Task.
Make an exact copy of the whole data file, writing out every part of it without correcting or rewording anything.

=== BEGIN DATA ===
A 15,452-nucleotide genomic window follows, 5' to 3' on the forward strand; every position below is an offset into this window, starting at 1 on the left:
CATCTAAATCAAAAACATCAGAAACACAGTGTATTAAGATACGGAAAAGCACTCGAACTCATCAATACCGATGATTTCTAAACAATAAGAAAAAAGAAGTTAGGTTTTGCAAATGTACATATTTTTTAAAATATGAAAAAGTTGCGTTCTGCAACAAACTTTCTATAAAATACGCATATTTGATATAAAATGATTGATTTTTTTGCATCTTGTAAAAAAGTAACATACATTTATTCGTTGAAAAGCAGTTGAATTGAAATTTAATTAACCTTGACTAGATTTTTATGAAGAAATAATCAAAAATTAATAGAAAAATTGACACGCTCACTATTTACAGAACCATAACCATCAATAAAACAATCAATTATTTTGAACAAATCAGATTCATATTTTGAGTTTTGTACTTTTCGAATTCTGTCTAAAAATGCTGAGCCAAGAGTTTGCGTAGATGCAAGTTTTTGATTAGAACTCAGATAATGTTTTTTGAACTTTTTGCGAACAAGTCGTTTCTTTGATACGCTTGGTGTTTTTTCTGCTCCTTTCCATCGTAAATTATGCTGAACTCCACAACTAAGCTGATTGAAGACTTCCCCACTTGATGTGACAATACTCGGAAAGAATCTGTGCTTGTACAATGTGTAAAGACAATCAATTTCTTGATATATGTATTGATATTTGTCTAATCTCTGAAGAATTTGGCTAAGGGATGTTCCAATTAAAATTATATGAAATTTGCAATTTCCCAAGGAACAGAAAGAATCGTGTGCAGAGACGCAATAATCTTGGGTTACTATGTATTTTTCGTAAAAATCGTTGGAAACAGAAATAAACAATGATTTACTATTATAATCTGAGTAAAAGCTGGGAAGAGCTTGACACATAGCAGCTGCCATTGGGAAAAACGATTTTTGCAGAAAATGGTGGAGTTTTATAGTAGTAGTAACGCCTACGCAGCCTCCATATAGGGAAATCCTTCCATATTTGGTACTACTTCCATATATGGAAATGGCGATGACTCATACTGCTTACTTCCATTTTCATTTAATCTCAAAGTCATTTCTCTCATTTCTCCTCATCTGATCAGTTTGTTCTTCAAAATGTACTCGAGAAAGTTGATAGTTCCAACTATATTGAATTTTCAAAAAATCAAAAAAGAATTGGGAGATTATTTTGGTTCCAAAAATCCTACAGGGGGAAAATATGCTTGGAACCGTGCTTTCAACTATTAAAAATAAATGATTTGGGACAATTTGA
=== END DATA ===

A 15,452-nucleotide genomic window follows, 5' to 3' on the forward strand; every position below is an offset into this window, starting at 1 on the left:
CATCTAAATCAAAAACATCAGAAACACAGTGTATTAAGATACGGAAAAGCACTCGAACTCATCAATACCGATGATTTCTAAACAATAAGAAAAAAGAAGTTAGGTTTTGCAAATGTACATATTTTTTAAAATATGAAAAAGTTGCGTTCTGCAACAAACTTTCTATAAAATACGCATATTTGATATAAAATGATTGATTTTTTTGCATCTTGTAAAAAAGTAACATACATTTATTCGTTGAAAAGCAGTTGAATTGAAATTTAATTAACCTTGACTAGATTTTTATGAAGAAATAATCAAAAATTAATAGAAAAATTGACACGCTCACTATTTACAGAACCATAACCATCAATAAAACAATCAATTATTTTGAACAAATCAGATTCATATTTTGAGTTTTGTACTTTTCGAATTCTGTCTAAAAATGCTGAGCCAAGAGTTTGCGTAGATGCAAGTTTTTGATTAGAACTCAGATAATGTTTTTTGAACTTTTTGCGAACAAGTCGTTTCTTTGATACGCTTGGTGTTTTTTCTGCTCCTTTCCATCGTAAATTATGCTGAACTCCACAACTAAGCTGATTGAAGACTTCCCCACTTGATGTGACAATACTCGGAAAGAATCTGTGCTTGTACAATGTGTAAAGACAATCAATTTCTTGATATATGTATTGATATTTGTCTAATCTCTGAAGAATTTGGCTAAGGGATGTTCCAATTAAAATTATATGAAATTTGCAATTTCCCAAGGAACAGAAAGAATCGTGTGCAGAGACGCAATAATCTTGGGTTACTATGTATTTTTCGTAAAAATCGTTGGAAACAGAAATAAACAATGATTTACTATTATAATCTGAGTAAAAGCTGGGAAGAGCTTGACACATAGCAGCTGCCATTGGGAAAAACGATTTTTGCAGAAAATGGTGGAGTTTTATAGTAGTAGTAACGCCTACGCAGCCTCCATATAGGGAAATCCTTCCATATTTGGTACTACTTCCATATATGGAAATGGCGATGACTCATACTGCTTACTTCCATTTTCATTTAATCTCAAAGTCATTTCTCTCATTTCTCCTCATCTGATCAGTTTGTTCTTCAAAATGTACTCGAGAAAGTTGATAGTTCCAACTATATTGAATTTTCAAAAAATCAAAAAAGAATTGGGAGATTATTTTGGTTCCAAAAATCCTACAGGGGGAAAATATGCTTGGAACCGTGCTTTCAACTATTAAAAATAAATGATTTGGGACAATTTGA